Jeffrey Pomerleau, Greenville's former police chief, is shown in this 2010 file photo. Credit: Contributed

DOVER-FOXCROFT, Maine — A former Greenville police chief who was charged with criminal threatening in January had broken an order not to enter a gym and made another police officer fearful of being physically harmed, according to a court complaint obtained Monday.

Jeffrey Pomerleau, 53, of Greenville pleaded not guilty on Monday to criminal threatening, a Class D crime, and criminal trespassing, a Class E crime.

Pomerleau was arrested on Jan. 15. The Piscataquis County District Attorney’s Office did not release information surrounding his arrest at the time.

Pomerleau appeared before District Court Judge Michael Roberts on Monday for his arraignment at the Piscataquis County Courthouse in Dover-Foxcroft. A complaint, filed by Lt. Joshua Guay of the Greenville Police Department in mid-March and obtained from the court on Monday, provided new information about Pomerleau’s arrest.

The criminal threatening charge stemmed from Guay’s fear on Jan. 15 that Pomerleau would injure him physically, according to the court complaint.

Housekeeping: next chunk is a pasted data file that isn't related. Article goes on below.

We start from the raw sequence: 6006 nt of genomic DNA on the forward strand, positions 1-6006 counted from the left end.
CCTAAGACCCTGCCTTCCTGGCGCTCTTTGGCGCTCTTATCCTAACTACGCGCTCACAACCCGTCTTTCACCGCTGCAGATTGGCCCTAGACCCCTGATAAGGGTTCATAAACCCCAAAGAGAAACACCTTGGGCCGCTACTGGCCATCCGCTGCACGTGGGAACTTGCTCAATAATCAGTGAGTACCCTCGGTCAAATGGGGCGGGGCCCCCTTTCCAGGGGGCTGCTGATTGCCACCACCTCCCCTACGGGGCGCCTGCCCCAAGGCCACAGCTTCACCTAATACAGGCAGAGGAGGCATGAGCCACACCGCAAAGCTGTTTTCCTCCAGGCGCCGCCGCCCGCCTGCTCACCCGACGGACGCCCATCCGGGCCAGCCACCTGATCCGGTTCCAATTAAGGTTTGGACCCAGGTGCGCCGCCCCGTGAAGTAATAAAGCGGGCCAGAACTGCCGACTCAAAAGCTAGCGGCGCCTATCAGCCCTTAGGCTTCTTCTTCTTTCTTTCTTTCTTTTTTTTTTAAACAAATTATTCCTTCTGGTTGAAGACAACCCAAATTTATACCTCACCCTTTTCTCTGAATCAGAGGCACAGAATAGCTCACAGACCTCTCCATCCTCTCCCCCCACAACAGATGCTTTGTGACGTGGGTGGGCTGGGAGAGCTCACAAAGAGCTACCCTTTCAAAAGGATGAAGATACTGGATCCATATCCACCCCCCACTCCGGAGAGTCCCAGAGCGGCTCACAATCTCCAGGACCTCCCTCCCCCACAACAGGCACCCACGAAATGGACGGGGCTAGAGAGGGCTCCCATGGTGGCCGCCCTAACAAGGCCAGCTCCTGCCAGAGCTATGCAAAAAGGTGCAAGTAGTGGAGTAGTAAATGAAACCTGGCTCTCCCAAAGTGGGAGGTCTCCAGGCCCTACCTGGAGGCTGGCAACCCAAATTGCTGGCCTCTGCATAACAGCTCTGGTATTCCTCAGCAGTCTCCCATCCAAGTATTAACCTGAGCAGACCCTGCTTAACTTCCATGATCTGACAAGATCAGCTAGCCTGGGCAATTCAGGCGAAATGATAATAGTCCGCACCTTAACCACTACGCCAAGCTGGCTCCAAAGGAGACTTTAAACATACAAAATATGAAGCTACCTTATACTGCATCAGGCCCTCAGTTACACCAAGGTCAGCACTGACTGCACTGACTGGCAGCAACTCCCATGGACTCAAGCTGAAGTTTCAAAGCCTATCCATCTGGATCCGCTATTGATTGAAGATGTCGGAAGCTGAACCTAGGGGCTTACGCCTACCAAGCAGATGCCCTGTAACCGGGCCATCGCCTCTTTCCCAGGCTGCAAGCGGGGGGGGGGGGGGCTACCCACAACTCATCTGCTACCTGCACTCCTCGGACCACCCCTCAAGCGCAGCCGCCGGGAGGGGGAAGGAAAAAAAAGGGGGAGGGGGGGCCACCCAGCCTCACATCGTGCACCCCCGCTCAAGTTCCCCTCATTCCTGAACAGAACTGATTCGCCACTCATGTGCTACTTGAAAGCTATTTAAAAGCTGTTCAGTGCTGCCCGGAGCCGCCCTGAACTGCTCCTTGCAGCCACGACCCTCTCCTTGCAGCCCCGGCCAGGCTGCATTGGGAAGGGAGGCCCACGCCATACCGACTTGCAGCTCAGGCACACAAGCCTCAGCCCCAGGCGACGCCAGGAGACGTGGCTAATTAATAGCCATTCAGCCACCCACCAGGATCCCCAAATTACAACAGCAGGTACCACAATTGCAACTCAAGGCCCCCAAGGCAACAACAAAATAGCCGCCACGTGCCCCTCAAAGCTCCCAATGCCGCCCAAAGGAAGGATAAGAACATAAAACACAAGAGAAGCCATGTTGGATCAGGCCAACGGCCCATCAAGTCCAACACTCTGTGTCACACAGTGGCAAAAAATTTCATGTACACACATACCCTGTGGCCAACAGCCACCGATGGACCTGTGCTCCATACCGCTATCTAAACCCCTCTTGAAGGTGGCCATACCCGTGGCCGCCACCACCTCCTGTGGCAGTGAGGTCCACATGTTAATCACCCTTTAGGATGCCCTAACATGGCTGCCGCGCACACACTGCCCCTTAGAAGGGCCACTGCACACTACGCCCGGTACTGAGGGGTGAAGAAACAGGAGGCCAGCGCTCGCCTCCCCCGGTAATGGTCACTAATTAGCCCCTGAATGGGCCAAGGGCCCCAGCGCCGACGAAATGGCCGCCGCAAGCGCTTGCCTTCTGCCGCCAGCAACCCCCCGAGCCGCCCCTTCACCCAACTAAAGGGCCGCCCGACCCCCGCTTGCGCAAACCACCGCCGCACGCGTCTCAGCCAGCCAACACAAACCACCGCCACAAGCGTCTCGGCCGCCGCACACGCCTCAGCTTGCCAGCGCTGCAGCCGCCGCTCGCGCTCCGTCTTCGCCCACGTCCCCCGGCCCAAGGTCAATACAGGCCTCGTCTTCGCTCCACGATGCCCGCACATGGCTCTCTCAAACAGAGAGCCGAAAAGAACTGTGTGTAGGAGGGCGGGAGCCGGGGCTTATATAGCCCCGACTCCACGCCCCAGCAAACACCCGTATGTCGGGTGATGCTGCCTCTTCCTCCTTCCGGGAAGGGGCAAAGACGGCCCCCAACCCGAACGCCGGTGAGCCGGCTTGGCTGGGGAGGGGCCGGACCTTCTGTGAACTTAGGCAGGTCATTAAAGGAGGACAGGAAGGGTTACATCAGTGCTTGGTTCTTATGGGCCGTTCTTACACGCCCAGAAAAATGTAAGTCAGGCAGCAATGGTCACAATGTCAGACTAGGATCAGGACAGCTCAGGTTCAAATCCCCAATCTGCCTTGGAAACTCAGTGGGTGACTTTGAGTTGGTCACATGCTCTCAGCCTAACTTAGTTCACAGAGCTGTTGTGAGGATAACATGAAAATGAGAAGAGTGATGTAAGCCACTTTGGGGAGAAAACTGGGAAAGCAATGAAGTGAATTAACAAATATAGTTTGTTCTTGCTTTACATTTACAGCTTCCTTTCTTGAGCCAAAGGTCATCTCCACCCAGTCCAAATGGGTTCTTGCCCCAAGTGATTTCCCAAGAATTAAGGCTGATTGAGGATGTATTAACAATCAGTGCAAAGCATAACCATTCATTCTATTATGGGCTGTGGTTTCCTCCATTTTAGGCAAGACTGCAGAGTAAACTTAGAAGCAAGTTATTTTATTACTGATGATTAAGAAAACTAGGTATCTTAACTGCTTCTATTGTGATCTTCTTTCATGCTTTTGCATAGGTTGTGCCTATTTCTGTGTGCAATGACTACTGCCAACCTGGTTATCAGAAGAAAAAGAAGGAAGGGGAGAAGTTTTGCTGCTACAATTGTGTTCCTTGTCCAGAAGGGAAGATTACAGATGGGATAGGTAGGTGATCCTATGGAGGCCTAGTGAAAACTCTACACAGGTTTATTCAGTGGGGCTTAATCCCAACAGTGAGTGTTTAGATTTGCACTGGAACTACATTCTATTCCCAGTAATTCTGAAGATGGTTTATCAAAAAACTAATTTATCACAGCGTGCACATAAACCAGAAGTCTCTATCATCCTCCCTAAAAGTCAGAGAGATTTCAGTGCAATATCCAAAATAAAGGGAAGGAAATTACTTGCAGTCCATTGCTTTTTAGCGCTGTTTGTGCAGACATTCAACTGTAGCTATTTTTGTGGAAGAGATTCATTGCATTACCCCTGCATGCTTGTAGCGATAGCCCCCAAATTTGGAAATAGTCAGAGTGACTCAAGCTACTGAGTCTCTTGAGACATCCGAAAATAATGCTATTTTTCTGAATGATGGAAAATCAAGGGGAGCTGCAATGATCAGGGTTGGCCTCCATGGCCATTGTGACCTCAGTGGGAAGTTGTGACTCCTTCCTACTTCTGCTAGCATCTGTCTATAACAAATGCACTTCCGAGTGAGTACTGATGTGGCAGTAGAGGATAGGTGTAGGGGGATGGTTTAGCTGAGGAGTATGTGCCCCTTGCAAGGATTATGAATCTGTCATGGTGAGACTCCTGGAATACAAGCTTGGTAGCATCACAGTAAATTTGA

The complaint also said that on the same day, Pomerleau entered the Balance Gym & Wellness Center in Greenville Junction, despite being told by Guay and the gym’s owner or another authorized person that he was not allowed in the business. That incident led to the criminal trespassing charge.

Pomerleau began working at the Greenville Police Department in 2007 and retired as chief in 2020, according to his LinkedIn profile page. He then worked in sales and distribution at the United States Postal Service in Rockwood. Pomerleau listed that he was unemployed from January 2022 to March 2022.

Pomerleau worked for the Augusta Police Department from 1991 to 2007, according to information provided by the Maine Criminal Justice Academy last month.

“An officer’s license is tied to employment, and it doesn’t appear that he’s been employed as a police officer in Maine for a couple years,” said Don Finnegan, training coordinator.

During his court appearance Monday, Pomerleau chose to consult with the lawyer of the day, Bangor-based Seth Harrow. When Pomerleau spoke before the judge, he signed a form consenting to speak with Assistant District Attorney R. Christopher Almy.

Almy declined to share details about their meeting following the arraignment.

Roberts scheduled a dispositional conference, which is not a trial, for 11:30 a.m. May 2. A dispositional conference is a chance for the defendant and his lawyer to meet with the prosecutor to talk about the case and see if it can be resolved by agreement rather than by trial.